No "concessions" intended

One of the reasons Benjamin Netanyahu cited when he tendered his resignation on August 7 was that he did not want to be a party to what he called "concessions" to the Palestinian side without Israel getting anything in return.

Indeed, on the surface it might seem strange that an Israeli prime minister should evacuate settlements unilaterally without securing anything from the Palestinian Authority in negotiations.

But that would certainly be a superficial interpretation of why Ariel Sharon chose to withdraw from settlements unilaterally. On the contrary, Sharon, it seems, is intent on going down in history as the only modern-day Israeli prime minister, a list that includes Netanyahu, who has consistently and utterly refused to negotiate with the Palestinian side–whether the Palestinian Authority or the PLO. In this way, he is unique among Israeli leaders since the Oslo Accords were signed.

In fact, the reasons behind Sharon creating a unilateral disengagement plan are manifold, but none has anything to do with "concessions".

First and foremost, Sharon, as has been previously acknowledged by some of his closest aides, intends to freeze the peace process rather than inject it with new life. Withdrawing from four small settlements in the northern West Bank and all settlements in the Gaza Strip allows him time to do what he feels is most strategically in Israel’s long-term interest: to tighten his grip on the West Bank and tighten the noose around Jerusalem.

Withdrawing from the Gaza Strip is a price worth paying for this, because holding on to settlements there is too costly, both in military and in financial terms, and because politically the Strip holds no great sway in Israeli public affections.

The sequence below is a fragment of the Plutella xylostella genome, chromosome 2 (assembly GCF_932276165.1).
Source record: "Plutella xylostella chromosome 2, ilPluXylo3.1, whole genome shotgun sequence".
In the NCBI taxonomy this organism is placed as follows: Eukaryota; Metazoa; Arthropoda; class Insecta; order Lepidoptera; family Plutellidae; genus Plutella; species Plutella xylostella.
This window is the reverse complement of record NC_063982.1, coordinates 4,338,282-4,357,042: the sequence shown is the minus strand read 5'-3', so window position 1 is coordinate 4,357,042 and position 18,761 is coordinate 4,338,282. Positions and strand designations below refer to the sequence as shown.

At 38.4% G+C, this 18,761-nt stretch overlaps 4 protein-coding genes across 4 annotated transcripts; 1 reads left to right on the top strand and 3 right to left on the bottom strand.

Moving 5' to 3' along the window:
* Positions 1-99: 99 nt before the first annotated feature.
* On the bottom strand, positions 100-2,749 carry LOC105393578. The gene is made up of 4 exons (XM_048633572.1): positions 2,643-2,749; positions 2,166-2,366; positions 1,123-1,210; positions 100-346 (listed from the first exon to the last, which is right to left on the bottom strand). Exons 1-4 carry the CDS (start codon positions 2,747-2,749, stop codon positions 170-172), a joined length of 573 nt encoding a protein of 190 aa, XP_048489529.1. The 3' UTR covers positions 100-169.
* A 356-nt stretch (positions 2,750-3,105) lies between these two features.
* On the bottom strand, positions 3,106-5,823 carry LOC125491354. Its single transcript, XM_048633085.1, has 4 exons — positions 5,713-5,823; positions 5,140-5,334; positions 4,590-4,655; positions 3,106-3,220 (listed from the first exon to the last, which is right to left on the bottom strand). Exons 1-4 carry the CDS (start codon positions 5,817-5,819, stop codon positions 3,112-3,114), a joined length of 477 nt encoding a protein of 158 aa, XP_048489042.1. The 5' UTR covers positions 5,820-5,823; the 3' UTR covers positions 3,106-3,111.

In addition, acting unilaterally leaves him in no debt to the PA. He is under no obligation to follow up with anything else anywhere else, and he is free to act as he sees fit and when he chooses to do so vis-a-vis the Palestinians.

He also achieves another strategic objective with a unilateral plan, namely that of keeping the Palestinians on their toes and at odds with each other. He is leaving an area of Palestine that is a stronghold of the opposition to the PA and in which the PA is at its weakest. Sharon would like to see nothing more than intra-Palestinian fighting, and withholding information about the withdrawal serves this end. As differences deepen between the PA and various factions over what might or might not happen, and what to do in each case, chances increase that a full-scale civil war will break out.

Internally, Sharon is sending a strong message to Israeli hardliners. A unilateral plan is not a concession, and does not come about after negotiating with what he for a long time now has called "terrorists". In other words, Sharon is telling right-wingers that what he does he does solely for Israel and in Israel’s interests.

But Sharon wants to have his cake and eat it. Acting unilaterally has a large public relations element to it. By withdrawing he is sending the message to the international community and especially the US that even without "concessions" from the Palestinian side–e.g., collecting arms–he is still prepared to implement part of the roadmap. This way he refocuses international pressure on the Palestinian side, evident already in the enormous media attention devoted to how Palestinians will react to taking "control" over the Gaza Strip.

Furthermore, he can do so safe in the knowledge that, with a unilateral plan, he has not committed himself to any other part of the roadmap. Thus, he appears to be making tough choices for peace to the outside world, and, at the same time, acting solely in the interest of Israel to his own constituency.

Sharon has many reasons for acting unilaterally, but certainly not one of them is about giving anything free to the Palestinians, as his former finance minister suggested. As for Netanyahu, there is little but political opportunism in his decision to resign and garner favor with Israeli hardliners.